Posted April 20, 2020
Image provided by artist; photographed by Sally Peterson
Adam Wolpert, Landwell Oak, 2019, oil on linen on board, courtesy of the artist, on view in Landscape: Awe to Activism
This week, we're catching up with Landscape: Awe to Activism artist Adam Wolpert. Adam Wolpert’s work employs a range of techniques and motifs to reflect a lifelong engagement with nature. His varied imagery explores the themes of cycles, relationships and balance, and investigates the subtle distinction between the representational and the abstract. His earlier naturalistic outdoor work speaks of his relationship with the land, in particular his home in West Sonoma County at the Occidental Arts and Ecology Center (OAEC).
A passionate artist from an early age, Wolpert explored the media of performance, ceramics, sculpture, and collage before turning seriously to
painting while earning his BFA from the University of California Santa Barbara. After a rigorous 2-year training in classical realism at Studio CecilGraves in Florence, Italy, where he immersed himself in the work of the great European masters, Wolpert completed an MFA at UC San Diego. He has had major gallery representation since 1988, including many solo exhibitions and group shows and 18 years with the Jan Baum Gallery in Los Angeles. Wolpert co-founded the Occidental Arts and Ecology Center in 1994 and has taught and lectured extensively throughout California. (adamwolpert.com)
Hi Adam, how are you spending your time during the shelter-in-place?
I am helping to keep things together with my family and community and spending time with my 13-year-old daughter. I am also very fortunate to have access to my studio during this time, as well as to extensive hiking trails near by. I am so grateful for this remarkable privilege. So I am spending much of my days painting a 4' x6' painting of a beautiful old Oak tree in front of our kitchen and walking in the woods. I am also spending time trying to grasp and understand the scale and meaning of what is happening to humanity right now and I find that effort can be overwhelming.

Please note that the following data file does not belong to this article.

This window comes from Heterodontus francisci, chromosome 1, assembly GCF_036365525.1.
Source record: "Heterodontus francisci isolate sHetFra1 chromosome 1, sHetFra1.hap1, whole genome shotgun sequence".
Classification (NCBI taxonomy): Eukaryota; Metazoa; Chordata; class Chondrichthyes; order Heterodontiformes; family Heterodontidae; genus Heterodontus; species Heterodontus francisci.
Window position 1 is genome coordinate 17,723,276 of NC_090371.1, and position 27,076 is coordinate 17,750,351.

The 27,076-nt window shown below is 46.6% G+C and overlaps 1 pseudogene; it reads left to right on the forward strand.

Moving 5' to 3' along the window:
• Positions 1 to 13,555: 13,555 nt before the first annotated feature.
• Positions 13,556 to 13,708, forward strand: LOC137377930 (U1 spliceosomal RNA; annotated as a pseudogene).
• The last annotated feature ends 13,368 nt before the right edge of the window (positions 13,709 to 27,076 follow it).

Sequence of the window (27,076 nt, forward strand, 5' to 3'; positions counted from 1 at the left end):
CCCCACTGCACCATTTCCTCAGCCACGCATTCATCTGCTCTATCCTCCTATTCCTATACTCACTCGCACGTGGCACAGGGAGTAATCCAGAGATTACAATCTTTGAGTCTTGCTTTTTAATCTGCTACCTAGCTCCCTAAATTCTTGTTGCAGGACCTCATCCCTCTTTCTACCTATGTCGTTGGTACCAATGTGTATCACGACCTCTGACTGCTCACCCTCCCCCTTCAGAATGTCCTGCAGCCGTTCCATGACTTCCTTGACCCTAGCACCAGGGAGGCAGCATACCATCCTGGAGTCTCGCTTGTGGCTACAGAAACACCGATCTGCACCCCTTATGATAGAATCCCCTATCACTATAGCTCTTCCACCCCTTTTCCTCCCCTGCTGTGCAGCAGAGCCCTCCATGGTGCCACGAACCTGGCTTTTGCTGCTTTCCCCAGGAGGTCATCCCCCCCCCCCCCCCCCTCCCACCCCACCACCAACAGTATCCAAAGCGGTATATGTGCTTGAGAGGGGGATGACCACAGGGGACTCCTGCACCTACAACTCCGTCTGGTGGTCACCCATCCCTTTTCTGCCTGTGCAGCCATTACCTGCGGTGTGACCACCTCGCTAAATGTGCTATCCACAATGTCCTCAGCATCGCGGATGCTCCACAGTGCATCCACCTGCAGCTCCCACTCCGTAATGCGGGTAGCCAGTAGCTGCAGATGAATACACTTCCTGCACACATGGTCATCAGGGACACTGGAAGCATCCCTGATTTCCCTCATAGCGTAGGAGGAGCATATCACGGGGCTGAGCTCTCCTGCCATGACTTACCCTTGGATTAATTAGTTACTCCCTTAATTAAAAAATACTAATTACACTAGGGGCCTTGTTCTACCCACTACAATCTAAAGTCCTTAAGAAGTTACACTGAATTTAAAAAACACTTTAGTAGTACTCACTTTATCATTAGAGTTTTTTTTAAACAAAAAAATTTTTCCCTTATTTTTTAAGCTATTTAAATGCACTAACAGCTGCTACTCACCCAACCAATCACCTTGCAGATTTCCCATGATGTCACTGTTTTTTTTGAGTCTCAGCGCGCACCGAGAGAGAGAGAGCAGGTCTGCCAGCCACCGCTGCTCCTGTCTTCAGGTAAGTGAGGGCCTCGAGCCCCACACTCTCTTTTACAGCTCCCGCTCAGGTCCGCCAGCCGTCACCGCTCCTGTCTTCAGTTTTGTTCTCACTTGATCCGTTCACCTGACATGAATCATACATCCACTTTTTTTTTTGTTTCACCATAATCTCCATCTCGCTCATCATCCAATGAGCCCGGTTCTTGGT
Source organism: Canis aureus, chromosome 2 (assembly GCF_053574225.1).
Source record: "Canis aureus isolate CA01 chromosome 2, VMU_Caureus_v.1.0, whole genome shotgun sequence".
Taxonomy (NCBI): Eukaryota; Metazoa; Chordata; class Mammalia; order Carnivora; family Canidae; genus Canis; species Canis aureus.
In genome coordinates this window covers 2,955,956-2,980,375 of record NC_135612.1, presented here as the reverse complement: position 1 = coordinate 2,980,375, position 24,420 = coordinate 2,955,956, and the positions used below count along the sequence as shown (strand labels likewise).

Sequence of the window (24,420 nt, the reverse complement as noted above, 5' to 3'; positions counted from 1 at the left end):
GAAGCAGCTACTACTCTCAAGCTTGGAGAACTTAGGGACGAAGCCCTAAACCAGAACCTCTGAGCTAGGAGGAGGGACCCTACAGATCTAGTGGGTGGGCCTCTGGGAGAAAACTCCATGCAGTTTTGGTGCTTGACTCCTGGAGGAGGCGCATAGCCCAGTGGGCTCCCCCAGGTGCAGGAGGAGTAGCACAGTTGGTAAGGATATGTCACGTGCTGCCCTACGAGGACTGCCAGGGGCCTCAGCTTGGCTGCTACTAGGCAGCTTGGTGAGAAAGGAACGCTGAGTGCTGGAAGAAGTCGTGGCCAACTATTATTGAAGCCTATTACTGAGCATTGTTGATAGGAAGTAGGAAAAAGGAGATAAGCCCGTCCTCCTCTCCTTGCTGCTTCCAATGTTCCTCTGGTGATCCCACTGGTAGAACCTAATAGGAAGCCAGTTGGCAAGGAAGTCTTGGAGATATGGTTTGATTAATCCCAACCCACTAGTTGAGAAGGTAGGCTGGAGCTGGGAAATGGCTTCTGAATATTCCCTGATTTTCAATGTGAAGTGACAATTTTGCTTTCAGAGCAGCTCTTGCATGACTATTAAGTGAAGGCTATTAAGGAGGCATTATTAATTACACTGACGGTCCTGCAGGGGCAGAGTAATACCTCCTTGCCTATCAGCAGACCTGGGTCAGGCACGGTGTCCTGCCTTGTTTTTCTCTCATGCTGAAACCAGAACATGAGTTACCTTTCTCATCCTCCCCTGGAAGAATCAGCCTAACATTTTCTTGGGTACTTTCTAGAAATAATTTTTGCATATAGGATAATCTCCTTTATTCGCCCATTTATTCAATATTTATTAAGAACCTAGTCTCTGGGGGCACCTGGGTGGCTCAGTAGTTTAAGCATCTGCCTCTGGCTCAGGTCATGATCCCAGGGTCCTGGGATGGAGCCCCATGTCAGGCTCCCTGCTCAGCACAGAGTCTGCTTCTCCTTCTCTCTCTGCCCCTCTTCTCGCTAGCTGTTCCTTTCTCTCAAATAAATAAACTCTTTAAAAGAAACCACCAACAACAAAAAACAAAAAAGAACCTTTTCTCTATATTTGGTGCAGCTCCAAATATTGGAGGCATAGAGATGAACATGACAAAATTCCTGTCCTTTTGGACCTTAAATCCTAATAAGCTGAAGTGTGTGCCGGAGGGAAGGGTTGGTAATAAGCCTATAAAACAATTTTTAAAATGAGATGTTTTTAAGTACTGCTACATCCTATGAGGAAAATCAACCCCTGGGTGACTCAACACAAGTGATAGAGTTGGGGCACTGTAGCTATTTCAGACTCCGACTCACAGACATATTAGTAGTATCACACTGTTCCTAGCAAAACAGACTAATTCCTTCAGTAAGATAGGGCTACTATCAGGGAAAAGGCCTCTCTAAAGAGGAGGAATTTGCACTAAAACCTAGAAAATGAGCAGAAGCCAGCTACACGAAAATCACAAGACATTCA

If you could describe your work in 3 words, what would they be?
Inspired by nature
Who or what inspires you?
In addition to nature, the creative process inspires me. I am always surprised and humbled by the creative journey. Even after more than 30 years of painting, it still is a mystery to me. I love the sensual beauty of the paint, the seemingly infinite number of solutions to pictorial problems and most of all, the way the activity leads me back to a study of myself and the way I construct visual reality. As soon as I finish a painting, I want to go further and deeper with the next one.
When do you feel most creative?
My favorite time to paint in the studio is from 5am and noon, when I paint outside I prefer the light in the late afternoon/early evening. There is something very different about painting at different times of day and, of course different paintings have different requirements. Another way to think about this question is in terms of inner states that foster creativity. I find I am most creative when I am searching but not finding, when I am in-between things and at least a little unsatisfied. For me, creative discovery often comes out of chaos and discontent. In these states, sometimes the work of art comes through me as if of its own accord. In my opinion, at its best, creativity is not about control.
Since you're exhibiting in "Landscape," where's your favorite landscape or outdoor space?
I love the pond at the Occidental Arts and Ecology Center, where I live and have spent most of my life painting! (www.oaec.org)